A targeted virtual health intervention was effective for reducing fear of recurrence among breast cancer survivors, according to a clinical trial published in the Journal of the National Cancer Institute.
Fear of recurrence can cause anxiety and related symptoms, so implementing effective and convenient strategies can improve quality of life for survivors of cancer, according to David Cella, PhD, the Ralph Seal Paffenbarger Professor and chair of Medical Social Sciences and a co-author of the study.
“Most often, honest reassurance is the most effective first line of support,” said Cella, who is also director of the Institute for Public Health and Medicine’s (IPHAM) Center for Patient-Centered Outcomes and associate director of the Cancer Prevention and Control Research Program at the Robert H. Lurie Comprehensive Cancer Center of Northwestern University. “In cases where that fails and anxiety persists, there are very effective pharmacologic and behavioral approaches to treat fear of recurrence.”
Fear of recurrence is a common experience for breast cancer survivors; one study found 48 percent of survivors experienced intrusive thoughts related to it.
“These effects include distress, cognitive symptoms, interference with work productivity, reduced enjoyment of life, and in more extreme cases, stress responses such as startle response, flashbacks to painful treatment memories and disturbed sleep,” Cella said.
Current strategies for managing fear of recurrence include cognitive behavioral therapy (CBT) and mind-body interventions, but a lack of providers, cost and logistical challenges limit access. According to the authors, there is an unmet need for convenient and effective fear of recurrence management.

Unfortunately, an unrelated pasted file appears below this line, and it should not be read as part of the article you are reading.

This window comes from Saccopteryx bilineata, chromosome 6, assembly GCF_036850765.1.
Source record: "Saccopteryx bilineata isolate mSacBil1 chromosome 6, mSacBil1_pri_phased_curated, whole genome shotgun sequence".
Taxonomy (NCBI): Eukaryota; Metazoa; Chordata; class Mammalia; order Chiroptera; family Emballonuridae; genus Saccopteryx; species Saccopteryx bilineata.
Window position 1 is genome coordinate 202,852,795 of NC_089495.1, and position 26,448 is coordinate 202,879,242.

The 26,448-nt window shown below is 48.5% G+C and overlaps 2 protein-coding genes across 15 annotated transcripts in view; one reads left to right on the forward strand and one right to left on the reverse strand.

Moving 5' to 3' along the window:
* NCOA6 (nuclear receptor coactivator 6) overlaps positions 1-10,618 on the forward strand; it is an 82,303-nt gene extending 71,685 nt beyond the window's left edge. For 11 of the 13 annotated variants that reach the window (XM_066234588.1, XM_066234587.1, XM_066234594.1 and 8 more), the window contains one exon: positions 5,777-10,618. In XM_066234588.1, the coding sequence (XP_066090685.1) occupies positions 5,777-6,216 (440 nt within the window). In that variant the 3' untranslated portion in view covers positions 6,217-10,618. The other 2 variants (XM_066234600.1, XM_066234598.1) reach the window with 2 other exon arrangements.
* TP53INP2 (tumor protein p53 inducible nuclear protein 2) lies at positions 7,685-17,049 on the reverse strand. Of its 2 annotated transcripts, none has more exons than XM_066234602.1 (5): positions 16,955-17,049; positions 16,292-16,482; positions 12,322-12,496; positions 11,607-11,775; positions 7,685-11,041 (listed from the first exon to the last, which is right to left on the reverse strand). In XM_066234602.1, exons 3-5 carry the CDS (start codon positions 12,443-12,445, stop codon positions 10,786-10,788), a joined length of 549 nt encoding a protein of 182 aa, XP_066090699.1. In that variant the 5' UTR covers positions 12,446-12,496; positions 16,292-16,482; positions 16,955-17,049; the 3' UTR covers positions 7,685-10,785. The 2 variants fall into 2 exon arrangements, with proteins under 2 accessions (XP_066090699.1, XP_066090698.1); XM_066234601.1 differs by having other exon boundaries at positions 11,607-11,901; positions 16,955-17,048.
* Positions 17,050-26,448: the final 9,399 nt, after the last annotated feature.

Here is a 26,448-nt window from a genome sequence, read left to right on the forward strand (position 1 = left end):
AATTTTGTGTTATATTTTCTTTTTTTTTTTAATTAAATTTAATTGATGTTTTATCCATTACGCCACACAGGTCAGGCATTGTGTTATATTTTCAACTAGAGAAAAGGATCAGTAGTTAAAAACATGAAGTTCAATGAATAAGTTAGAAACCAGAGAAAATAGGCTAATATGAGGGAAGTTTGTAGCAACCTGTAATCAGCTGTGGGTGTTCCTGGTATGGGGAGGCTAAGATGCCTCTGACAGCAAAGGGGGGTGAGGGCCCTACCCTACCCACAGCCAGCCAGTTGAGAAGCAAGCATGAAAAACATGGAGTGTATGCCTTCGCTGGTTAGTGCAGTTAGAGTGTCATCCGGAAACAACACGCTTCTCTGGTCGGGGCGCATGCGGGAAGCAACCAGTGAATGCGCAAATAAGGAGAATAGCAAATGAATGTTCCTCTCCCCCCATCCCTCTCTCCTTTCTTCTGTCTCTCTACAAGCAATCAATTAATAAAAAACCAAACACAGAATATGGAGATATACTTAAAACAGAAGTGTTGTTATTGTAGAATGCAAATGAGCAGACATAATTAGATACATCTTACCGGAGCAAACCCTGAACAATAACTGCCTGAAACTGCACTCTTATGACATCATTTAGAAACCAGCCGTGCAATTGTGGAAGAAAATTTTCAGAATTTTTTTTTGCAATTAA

Enter, “FoRtitude.” The virtual cognitive behavioral therapy teaches a variety of strategies to manage fear of recurrence. In the study, investigators evaluated three different CBT strategies combined with telecoaching, which was hypothesized to increase adherence to the CBT therapy. A control group received online health management content.
In a group of nearly 200 breast cancer survivors, both CBT and health management content were associated with decreased scores on a survey measuring fear of recurrence. However, telecoaching proved to be the difference-maker: It was associated with lower attrition and greater engagement with the virtual interventions.
“Telecoaching is a safe and convenient way to reach out to people, help normalize their fears, and provide strategies to minimize their effects,” Cella said.
Further study of the optimal integration of CBT and health management content, along with the most effective features of virtual delivery, could help improve these interventions. In the era of COVID-19 and increased usage of telehealth, virtual interventions like these could prove a useful tool to reduce fear of cancer recurrence, the authors said.
This work was supported by the National Cancer Institute grants CA173193 and 1UG1CA189828, and by the ECOG-ACRIN Medical Research Foundation.